This is something you've got to read. I am beyond amazed at what's currently happening in my garden. Most hummingbirds have left our place, with the exception of 1 young that's ready to leave, and 2 females(mothers). It can be really difficult to tell all the hummingbirds apart when you have 10 or more in your yard, but when the numbers are narrowed down to just a few, it's much easier to follow their patterns and habits. About 5 days ago I witnessed 5 birds migrate in the exact same S.E direction from my place, and this is normal, but on that same day I witnessed 3 go in the S.S.W direction. I've seen this before but this time it was different. Wednesday evening and all of Thursday, I saw the same bird(which I previously thought was 3 different birds) heading in that same direction.
Here's what's remarkable. This is a mother that I've now determined to be collecting food from our yard and heading to her nest in that S.S.W. direction. She has to fly to a group of trees that's at least one mile away from our place. What's more amazing is that she makes a round trip, to and from that location every 12-14 minutes. She's covering 2+ miles every 12-14 minutes to feed her young. In that 14 minutes is a 30-60 second break at my end and then back to work. This is repeated continuously during feeding time, which can last 2-3 hours at a time. That's about 10 miles of flying EVERY HOUR, not including the chasing and other nonsense that goes on when she arrives. The work she does to raise her young is mind blowing for me. It's an enormous amount of work and stress on such a tiny little body, and this doesn't include the migration journey she still has to take.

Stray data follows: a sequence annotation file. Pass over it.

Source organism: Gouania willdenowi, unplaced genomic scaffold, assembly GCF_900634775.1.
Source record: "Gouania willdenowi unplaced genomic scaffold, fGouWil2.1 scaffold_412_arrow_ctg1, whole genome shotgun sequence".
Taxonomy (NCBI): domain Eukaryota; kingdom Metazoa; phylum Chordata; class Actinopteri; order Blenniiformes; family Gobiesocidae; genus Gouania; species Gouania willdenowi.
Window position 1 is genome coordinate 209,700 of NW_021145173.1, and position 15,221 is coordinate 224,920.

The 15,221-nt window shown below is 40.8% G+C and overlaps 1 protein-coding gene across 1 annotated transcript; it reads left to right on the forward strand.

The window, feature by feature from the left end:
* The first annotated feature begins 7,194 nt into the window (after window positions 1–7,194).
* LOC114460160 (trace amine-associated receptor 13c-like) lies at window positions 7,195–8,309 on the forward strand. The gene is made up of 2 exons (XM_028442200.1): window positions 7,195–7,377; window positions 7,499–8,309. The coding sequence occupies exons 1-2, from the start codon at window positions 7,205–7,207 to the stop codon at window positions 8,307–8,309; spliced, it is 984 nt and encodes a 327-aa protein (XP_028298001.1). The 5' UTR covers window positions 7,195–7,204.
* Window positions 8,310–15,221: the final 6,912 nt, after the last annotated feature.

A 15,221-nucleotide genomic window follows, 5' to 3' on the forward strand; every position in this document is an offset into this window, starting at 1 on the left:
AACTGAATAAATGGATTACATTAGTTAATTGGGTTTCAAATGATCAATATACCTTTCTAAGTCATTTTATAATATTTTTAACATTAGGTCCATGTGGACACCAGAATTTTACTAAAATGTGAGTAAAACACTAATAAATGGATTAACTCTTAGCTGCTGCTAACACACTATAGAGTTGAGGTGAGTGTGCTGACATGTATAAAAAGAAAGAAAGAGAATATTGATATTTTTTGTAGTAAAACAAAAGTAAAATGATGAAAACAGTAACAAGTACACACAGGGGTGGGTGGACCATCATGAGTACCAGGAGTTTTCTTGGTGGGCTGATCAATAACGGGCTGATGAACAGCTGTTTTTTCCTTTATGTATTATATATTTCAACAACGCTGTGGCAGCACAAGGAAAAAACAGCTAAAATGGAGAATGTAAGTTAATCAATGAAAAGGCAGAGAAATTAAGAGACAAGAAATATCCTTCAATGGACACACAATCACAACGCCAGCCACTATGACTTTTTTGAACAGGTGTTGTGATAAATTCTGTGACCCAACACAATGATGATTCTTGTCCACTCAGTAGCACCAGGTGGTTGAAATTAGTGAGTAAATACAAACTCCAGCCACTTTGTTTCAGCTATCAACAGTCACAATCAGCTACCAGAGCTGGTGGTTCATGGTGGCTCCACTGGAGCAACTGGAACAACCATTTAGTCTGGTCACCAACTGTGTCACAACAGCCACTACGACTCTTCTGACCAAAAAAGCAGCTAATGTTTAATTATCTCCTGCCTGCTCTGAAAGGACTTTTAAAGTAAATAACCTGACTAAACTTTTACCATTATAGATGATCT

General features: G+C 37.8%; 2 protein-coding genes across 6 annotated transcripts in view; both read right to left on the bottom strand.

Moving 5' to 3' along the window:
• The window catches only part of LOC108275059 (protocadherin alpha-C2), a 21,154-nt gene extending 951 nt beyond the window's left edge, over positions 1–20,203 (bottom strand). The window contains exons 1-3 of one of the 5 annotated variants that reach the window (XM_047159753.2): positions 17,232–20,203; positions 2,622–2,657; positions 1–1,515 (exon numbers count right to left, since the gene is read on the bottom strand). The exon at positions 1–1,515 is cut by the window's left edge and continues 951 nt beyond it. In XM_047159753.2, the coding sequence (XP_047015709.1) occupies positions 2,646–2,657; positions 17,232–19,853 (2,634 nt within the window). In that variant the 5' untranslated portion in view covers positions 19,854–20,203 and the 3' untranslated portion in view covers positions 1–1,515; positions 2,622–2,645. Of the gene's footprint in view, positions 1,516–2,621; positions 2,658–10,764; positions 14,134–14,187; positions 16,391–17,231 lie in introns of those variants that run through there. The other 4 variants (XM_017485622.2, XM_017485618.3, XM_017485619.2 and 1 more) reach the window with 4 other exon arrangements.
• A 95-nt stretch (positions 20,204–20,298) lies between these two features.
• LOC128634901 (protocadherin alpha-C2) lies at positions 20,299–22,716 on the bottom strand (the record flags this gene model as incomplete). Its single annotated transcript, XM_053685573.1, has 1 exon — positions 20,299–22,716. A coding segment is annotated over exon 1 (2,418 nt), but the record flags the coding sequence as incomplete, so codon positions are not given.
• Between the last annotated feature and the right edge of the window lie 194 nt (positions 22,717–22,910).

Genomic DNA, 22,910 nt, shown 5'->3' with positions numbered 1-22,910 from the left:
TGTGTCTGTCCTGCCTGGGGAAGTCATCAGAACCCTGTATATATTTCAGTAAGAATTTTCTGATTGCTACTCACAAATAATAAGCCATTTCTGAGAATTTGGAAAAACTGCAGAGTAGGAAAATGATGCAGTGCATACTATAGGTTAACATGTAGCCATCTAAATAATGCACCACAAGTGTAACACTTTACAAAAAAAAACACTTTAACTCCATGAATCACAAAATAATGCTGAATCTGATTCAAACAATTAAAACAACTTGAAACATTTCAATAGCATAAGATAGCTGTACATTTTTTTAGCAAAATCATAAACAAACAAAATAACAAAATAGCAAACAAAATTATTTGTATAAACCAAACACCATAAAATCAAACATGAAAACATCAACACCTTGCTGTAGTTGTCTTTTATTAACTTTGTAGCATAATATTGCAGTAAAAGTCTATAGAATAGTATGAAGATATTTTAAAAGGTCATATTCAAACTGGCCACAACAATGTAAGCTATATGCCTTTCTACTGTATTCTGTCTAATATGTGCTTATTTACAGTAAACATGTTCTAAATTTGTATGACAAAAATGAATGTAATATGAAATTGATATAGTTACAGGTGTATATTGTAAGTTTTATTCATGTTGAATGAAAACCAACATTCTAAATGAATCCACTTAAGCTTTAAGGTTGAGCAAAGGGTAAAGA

She shows up to a perch high in a poplar tree, and surveys the area before she drops down to the feeder in the back field of our property. She feeds for about 1 minute before hovering in and among the trees, gathering many insects, and then takes her 30-60 second break. She then goes back to the feeder for another minute to fill up with even more nectar. She leaves the feeder and takes the exact same path around the same trees(unless interrupted), and rises up into the sky and heads back to her nest somewhere in the trees beyond the golden farm field. Each time she returns to her nest she has an insect and nectar mix that she carries back to her young.
I took the picture in actual distance, so it's not zoomed in or out. This is the view that I have as she comes and goes.
Female Ruby-throat hummingbird. N.E. of Edmonton, Alberta, Canada. August 23, 2018
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